This year the National Gallery of Australia
s annual event, The Big Draw, opens with a talk by one of Australias foremost living artists, John Olsen, on his attitude and approaches to drawing.
The talk at 6:00 pm on Thursday 17 September is a prequel to the main Big Draw event on Sunday 20 September and marks the significance of this years Big Draw, which celebrates its 10th birthday.
The Big Draw at the National Gallery is held in partnership with Drawing Australia and the National Australia Bank, and is a day dedicated for people of all ages and abilities to experience and celebrate the art of drawingfor free.
Drawing is the beginning of everything, from cave painting to the 21st century. No matter how much technology develops, drawing remains an important human dimension. It is the best way to send an urgent message to self, said John Olsen.
There will be 15 locations throughout the Gallery, with artists and Gallery educators facilitating drawing in response to works of art in the collection. Professional and budding artists alike will have the opportunity to draw live models and respond to famous works such as Jackson Pollocks Blue poles, the Pop art collection and works in the Sculpture Gallery.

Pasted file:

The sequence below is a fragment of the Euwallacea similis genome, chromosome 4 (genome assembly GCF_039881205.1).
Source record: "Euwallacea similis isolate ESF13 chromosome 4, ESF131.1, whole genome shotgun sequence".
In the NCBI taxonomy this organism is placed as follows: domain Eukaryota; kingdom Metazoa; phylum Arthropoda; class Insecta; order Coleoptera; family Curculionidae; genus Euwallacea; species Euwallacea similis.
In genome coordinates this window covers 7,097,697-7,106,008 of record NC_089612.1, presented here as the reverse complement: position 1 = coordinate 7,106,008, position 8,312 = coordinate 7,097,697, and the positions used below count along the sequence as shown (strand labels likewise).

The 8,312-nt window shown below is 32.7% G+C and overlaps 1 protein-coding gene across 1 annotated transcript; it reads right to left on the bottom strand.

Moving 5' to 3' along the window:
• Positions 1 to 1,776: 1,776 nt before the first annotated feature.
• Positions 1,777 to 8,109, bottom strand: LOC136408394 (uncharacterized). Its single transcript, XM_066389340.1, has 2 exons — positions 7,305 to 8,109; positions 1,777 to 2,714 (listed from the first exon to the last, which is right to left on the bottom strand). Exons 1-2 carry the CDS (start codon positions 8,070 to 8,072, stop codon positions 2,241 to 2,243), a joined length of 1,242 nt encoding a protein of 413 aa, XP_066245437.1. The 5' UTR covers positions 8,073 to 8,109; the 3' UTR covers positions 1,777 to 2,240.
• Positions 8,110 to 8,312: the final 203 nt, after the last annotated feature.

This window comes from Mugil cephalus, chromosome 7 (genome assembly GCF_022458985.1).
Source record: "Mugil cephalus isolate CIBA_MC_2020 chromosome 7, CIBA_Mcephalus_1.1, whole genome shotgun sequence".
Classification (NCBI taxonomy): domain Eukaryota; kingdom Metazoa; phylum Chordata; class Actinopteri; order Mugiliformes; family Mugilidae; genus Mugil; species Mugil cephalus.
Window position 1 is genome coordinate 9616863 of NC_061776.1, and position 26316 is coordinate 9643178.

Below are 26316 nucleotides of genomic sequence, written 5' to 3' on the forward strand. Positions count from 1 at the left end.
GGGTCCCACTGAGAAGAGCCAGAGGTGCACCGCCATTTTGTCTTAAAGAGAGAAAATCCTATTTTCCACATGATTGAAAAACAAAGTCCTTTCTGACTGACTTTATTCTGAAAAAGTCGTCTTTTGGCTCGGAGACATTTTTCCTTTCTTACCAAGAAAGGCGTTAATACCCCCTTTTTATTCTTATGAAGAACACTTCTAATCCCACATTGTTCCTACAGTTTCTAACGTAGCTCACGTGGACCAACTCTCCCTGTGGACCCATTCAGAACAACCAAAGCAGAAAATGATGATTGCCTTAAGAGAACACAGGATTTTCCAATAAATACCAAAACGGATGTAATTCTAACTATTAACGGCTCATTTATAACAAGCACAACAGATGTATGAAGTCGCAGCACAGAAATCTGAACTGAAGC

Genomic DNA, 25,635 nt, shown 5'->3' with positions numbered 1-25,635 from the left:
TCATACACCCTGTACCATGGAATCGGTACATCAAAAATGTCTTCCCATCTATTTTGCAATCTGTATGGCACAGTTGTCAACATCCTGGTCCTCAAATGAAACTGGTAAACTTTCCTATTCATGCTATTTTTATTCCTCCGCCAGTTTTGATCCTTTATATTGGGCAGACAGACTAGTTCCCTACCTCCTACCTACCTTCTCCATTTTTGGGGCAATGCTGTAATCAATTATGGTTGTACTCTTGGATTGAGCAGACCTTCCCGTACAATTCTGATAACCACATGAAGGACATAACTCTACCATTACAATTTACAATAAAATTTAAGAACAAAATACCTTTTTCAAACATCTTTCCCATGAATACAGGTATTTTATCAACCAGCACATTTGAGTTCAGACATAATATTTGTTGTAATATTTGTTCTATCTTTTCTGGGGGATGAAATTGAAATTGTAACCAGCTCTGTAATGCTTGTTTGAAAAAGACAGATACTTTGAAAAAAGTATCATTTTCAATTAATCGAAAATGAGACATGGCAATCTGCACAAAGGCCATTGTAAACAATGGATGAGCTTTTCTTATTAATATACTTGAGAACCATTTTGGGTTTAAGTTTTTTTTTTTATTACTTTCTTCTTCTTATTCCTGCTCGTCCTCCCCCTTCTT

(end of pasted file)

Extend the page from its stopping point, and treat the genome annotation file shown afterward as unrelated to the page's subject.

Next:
The Big Draw is now firmly established as a Canberra and broader community event. It is a wonderful opportunity for the Gallery to reach out into the community, and through the art, bring to the surface the creative talent in Canberra, said Peter Naumann, Head of Education and Public Programs at the National Gallery of Australia.
A key premise of The Big Draw is to encourage different ways of seeing; for participants to explore drawing as experimentation, problem solving and a tool for thinking. Some of the highlights of the program include tape drawing on the walls of the Gallery and responding to the luminous colours in the exhibition, McCubbin: Last Impressions 190717, with window collages.
The Big Draw is about the whole sensory experience of engaging with art and the world around you. Visitors will be able to immerse themselves in an atmosphere of creativity, with musicians performing pieces inspired by the art at different locations throughout the Gallery. There will be a trumpet player improvising in response to Pop art and Abstract Expressionism and a gamelan performer in the Asian galleries.
In presenting The Big Draw, the Gallery also involves the ANU Art School, with up and coming artists present on the day to provide demonstrations and assist in the workshops.
This year the National Portrait Gallery will also be holding a number of drawing-related activities around the theme of architecture.